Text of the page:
New File Formats
Import and Export
The new JSON package allows import and export of files and strings in the JSON format, a popular format used by many modern applications for exchanging structured data.
Example: Import JSON data encoding the mailing address of Maplesoft headquarters.
T ≔ JSON:-ParseFileaddress.json
tableaddress=tablestreetAddress=615 Kumpf Drive,city=Waterloo,postalCode=N2V 1K8,country=Canada,province=ON,founded=1988,phoneNumbers=tabletype=local,number=+1 (519) 747-2373,tabletype=tollfree,number=+1 (800) 267-6583,tabletype=fax,number=+1 (519) 747-5284,companyName=Maplesoft
The KML file format and the related KMZ compressed format are popular XML-based map data formats which are used by many mapping applications.
KML permits geographic areas and contours to be defined using line and polygon primitives.
The new Import command, described in more detail below, can import a KML map file and represent it as a 2-D plot.
In addition to KML and KMZ, Import also supports the GPX and SHP cartographical formats.
Example: Import a four-colour KMZ map of the 48 contiguous states of the United States of America.
Importhttp://www.maplesoft.com/data/examples/kmz/CONUS.kmz, title = The Contiguous United States, titlefont = Times, Bold, 20, size = 800, 400
Biological Sequence Formats
The Import and Export commands also support three popular text-based formats for representing DNA and protein sequences: FASTA, FASTQ, and GenBank.
You can import genetic or proteinomic data into your session and use text processing tools to analyze the imported sequence.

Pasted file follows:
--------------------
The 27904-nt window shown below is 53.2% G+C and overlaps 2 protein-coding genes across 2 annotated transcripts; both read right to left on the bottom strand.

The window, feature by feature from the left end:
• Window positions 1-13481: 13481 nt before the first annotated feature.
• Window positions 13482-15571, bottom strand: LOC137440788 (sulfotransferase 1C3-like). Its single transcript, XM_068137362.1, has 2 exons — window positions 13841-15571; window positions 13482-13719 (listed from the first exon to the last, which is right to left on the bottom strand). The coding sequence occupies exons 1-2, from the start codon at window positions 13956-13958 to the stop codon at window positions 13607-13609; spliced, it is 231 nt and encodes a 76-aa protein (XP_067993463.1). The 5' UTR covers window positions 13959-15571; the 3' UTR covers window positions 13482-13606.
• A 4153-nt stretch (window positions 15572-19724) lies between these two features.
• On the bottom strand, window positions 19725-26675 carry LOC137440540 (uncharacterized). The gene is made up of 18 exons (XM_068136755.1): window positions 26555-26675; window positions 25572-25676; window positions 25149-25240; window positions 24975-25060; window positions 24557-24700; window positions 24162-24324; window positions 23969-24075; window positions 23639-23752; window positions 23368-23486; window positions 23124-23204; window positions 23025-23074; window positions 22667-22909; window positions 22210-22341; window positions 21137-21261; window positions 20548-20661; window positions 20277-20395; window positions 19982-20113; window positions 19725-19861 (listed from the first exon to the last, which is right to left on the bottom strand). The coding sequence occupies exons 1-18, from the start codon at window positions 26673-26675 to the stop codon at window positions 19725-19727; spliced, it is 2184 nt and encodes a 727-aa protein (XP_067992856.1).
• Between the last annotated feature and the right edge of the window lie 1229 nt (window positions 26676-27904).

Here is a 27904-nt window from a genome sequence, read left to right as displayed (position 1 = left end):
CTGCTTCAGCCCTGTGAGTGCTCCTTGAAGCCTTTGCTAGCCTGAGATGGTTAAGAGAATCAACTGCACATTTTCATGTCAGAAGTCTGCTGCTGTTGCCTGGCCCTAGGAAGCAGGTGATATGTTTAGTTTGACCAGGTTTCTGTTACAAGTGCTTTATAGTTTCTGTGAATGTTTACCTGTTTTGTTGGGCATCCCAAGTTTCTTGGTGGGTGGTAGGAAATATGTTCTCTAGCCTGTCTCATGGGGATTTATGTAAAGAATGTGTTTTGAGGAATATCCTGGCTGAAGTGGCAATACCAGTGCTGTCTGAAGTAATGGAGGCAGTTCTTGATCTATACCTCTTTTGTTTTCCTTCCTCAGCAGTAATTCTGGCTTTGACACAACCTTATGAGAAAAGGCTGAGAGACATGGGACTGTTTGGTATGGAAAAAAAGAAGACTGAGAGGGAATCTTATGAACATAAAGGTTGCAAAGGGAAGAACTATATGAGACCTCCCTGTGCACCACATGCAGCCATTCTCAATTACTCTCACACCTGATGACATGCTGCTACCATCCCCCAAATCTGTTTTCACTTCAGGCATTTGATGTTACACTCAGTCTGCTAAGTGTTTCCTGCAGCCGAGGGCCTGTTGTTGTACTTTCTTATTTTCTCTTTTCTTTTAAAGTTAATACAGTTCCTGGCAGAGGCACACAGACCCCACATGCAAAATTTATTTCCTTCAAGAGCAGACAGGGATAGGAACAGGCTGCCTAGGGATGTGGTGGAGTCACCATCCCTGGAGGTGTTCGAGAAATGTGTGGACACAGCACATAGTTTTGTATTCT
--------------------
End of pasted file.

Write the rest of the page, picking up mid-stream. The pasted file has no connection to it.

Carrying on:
Example: Import a DNA sequence from a FASTA file.
Study the metadata for the first sequence in the file:
Human mitochondrial genome,HVR2,CR,HVR1
Examine the nucleotide codes at positions 16200 through 16250:
Count the frequency of each of nucleotide base (A, C, G, or T) in the sequence:
frequencies ≔ StringTools:-CharacterFrequenciesmtDNASequence1,2
Graph Theory Formats
The GraphTheory package now supports six new formats for import and export: DGML
, and TGF.
For more information on supported graph-theoretic formats, see Formats.
The new Import and Export commands provide a generic command-based mechanism to move data between Maple and the operating environment.
The Import command provides a ubiquitous mechanism for importing data with a single command.
Import is agnostic of the type of data: it can handle numeric and tabular data, images, cartographic data, specialized text file formats like XML and JSON, and special-purpose formats for graph theory and linear optimization. Several examples appear below.
Import 3D Models
Import Tabular Data
Import Structured Data
M ≔ Importtimedata.csv
28 x 6 MatrixData Type: anythingStorage: rectangularOrder: Fortran_order
Mar 06 01:16 3/7/2005Mar 06 20:12 3/7/2005Mar 06 20:43 3/7/2005Mar 07 00:25 3/7/2005Mar 07 00:44 3/7/2005
615 Kumpf Drive
Graph 1: an undirected unweighted graph with 28 vertices and 42 edge(s)
The Export command provides an equally generic and powerful mechanism for exporting data from Maple with a single command.
Export to MathML
OutputFile ≔ FileTools:-JoinPathgraphic.png, base=homedir
MyGraphic ≔ dataplotE,bar,format=stacked,color=Maroon..RoyalBlue,gridlines
OutputFile ≔ FileTools:-JoinPathintegral.mml, base=homedir
Compute an integral in Maple and export it to a MathML file.
MyIntegral ≔ ∫sinx2+x ⅆx
Demonstrate that the export was successful by re-importing the data and retrieving the original expression.
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